Solar Photovoltaic Installers: Salary, career path, job outlook, education and more
- Education Required
- Most employers require PV installers to have a high school diploma. Some PV installers take courses at local community colleges or trade schools to learn about solar panel installation. Courses range from basic safety and PV knowledge to system design. Although course lengths vary by state and locality, most usually last a few days to several months.
- Training Required
- Some PV installers learn their trade on the job by working with experienced installers. On-the-job training usually lasts between 1 month and 1 year. During training, PV installers learn about safety, tools, and PV system installation techniques.
- Job Outlook
The projected percent change in employment from 2016 to 2026: 105% (Much faster than average)
(The average growth rate for all occupations is 7 percent.)
- Most employers require PV installers to have a drivers license.
- Median pay: How much do Solar Photovoltaic Installers make?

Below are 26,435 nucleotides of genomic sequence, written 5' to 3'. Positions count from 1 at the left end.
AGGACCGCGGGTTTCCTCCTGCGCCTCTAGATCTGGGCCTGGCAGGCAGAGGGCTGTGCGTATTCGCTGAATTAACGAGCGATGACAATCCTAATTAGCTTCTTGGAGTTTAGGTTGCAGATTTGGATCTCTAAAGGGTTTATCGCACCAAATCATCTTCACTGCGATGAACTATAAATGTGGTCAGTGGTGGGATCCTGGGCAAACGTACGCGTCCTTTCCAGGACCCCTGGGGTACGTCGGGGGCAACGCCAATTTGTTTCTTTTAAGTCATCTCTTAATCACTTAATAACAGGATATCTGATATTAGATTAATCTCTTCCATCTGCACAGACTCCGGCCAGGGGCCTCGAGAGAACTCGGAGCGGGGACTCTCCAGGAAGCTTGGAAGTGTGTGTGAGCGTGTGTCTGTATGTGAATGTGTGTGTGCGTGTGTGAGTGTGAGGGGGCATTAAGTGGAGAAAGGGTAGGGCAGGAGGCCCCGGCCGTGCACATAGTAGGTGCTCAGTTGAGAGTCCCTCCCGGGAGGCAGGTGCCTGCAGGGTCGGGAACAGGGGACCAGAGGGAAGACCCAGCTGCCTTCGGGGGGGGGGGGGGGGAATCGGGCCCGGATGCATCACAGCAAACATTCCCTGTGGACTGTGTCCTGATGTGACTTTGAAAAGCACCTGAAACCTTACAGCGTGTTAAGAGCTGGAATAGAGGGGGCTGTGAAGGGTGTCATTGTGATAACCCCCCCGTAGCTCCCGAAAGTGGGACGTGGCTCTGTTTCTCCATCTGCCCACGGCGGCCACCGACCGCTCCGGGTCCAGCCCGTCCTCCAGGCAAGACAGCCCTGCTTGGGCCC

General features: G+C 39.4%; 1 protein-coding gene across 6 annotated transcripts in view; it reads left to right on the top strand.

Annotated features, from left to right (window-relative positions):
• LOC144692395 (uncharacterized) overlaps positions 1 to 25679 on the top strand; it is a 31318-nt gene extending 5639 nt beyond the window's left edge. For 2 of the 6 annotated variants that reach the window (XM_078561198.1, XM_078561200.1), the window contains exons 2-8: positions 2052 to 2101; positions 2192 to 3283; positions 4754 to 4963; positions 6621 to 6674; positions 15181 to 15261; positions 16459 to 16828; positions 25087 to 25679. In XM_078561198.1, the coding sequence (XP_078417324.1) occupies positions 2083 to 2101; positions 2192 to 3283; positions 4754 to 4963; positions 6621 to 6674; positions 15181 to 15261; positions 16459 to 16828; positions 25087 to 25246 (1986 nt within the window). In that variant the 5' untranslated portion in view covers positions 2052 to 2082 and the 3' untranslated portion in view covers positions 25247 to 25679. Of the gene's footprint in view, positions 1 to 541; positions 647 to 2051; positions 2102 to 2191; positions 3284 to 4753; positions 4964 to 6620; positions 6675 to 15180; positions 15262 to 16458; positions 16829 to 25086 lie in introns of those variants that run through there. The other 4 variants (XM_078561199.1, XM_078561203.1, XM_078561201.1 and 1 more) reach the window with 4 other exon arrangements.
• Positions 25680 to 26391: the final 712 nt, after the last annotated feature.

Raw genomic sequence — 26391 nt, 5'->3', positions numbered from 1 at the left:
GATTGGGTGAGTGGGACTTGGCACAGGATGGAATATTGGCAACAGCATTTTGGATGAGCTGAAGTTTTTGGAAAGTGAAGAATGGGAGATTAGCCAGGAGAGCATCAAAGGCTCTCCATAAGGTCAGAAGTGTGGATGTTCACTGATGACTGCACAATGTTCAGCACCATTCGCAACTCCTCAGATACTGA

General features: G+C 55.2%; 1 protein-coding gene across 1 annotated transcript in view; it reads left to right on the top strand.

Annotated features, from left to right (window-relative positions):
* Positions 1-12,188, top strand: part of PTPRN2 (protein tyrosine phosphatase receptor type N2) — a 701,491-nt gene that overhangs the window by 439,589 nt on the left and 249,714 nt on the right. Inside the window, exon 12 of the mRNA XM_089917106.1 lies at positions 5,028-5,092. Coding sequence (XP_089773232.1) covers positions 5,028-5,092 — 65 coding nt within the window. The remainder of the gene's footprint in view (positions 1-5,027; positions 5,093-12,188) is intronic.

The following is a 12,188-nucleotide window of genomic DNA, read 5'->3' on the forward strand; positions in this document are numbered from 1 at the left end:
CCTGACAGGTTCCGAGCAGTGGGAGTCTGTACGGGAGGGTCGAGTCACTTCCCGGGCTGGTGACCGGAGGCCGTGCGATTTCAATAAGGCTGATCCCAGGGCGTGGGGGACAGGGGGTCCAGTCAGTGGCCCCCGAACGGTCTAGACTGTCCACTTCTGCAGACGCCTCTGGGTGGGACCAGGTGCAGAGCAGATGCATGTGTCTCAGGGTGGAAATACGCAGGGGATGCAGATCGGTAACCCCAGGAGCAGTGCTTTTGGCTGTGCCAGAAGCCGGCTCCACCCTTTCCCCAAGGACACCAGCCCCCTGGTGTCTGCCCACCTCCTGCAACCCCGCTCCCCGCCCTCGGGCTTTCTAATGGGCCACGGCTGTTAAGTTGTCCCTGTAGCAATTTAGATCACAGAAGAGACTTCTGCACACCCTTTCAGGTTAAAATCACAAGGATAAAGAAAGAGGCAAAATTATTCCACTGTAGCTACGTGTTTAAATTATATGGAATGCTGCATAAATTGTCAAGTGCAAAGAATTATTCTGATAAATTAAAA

- $39,240 Annual Salary
- $18.87 per hour
Solar photovoltaic (PV) installers, also known as PV installers, assemble, install, and maintain solar panel systems on rooftops or other structures.
What do Solar Photovoltaic Installers do?
PV installers typically do the following:
- Plan PV system configurations based on customer needs and site conditions
- Measure, cut, and assemble the support structure for solar PV panels
- Install solar modules, panels, and support structures in accordance with building codes and standards
- Connect PV panels to the electrical system
- Apply weather sealant to equipment being installed
- Activate and test PV systems
- Perform routine PV system maintenance
Solar PV panels convert sunlight to electricity, and PV installers put these systems in place. PV installers use a variety of hand and power tools to install PV panels. They often use drills, wrenches, saws, and screwdrivers to connect panels to frames, wires, and support structures.
Many new PV installers begin by performing basic tasks, such as installing support structures and placing PV panels or PV shingles on top of them. Once the panels are in place, more-experienced installers usually perform more-complex duties, such as connecting electrical components.
Depending on the job and state laws, PV installers may connect the solar panels to the electric grid, although electricians sometimes perform this duty. Once the panels are installed, workers check the electrical systems for proper wiring, polarity, and grounding, and they also perform maintenance as needed.
Careers for Solar Photovoltaic Installers
- PV installers
- PV panel installers
- Photovoltaic (PV) installation technicians
- Solar PV installers
- Solar panel installers